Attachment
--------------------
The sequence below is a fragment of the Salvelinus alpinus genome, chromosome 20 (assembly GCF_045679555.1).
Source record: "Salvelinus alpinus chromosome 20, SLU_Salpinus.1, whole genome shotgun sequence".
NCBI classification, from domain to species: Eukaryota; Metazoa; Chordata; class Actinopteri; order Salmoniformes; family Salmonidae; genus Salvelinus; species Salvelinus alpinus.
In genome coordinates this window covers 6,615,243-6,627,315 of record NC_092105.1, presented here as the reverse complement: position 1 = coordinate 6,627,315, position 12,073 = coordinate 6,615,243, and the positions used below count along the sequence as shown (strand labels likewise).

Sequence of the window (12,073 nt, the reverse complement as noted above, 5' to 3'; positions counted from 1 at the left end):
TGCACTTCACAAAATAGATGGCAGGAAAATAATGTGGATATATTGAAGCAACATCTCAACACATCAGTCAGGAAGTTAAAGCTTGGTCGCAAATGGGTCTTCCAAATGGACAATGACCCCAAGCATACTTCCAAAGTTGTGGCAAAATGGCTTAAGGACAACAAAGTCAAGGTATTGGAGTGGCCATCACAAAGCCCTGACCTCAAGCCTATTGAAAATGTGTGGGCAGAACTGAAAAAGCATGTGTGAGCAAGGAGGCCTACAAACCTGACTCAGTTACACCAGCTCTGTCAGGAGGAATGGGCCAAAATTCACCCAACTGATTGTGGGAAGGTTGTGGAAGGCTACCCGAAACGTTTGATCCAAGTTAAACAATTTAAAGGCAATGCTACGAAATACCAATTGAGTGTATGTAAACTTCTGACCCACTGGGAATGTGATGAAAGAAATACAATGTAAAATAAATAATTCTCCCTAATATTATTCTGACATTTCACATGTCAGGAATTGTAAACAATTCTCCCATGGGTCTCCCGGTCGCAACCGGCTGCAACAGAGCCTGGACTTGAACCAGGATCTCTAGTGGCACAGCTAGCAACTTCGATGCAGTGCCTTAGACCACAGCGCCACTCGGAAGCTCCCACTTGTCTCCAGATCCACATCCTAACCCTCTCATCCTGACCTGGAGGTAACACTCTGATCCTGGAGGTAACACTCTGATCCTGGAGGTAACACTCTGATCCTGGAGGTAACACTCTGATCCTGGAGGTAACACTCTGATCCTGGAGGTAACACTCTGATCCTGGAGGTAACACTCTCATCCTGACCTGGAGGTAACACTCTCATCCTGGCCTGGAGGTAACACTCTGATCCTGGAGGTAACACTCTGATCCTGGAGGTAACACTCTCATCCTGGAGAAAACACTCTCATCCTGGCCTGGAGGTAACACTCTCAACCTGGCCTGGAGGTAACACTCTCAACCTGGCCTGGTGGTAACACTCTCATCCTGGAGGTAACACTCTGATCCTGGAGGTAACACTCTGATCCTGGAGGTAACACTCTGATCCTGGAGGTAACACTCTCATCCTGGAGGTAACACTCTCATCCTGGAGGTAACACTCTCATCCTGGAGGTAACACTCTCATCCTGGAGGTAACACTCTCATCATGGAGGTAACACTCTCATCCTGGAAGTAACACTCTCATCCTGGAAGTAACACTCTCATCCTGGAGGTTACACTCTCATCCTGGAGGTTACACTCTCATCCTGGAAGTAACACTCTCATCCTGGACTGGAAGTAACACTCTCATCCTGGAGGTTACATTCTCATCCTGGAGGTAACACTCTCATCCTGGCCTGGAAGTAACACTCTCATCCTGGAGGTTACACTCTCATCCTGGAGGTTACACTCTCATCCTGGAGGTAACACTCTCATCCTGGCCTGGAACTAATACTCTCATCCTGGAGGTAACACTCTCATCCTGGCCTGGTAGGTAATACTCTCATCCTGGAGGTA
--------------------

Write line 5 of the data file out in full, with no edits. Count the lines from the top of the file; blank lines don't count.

Sequence of the window (12,073 nt, the reverse complement as noted above, 5' to 3'; positions counted from 1 at the left end):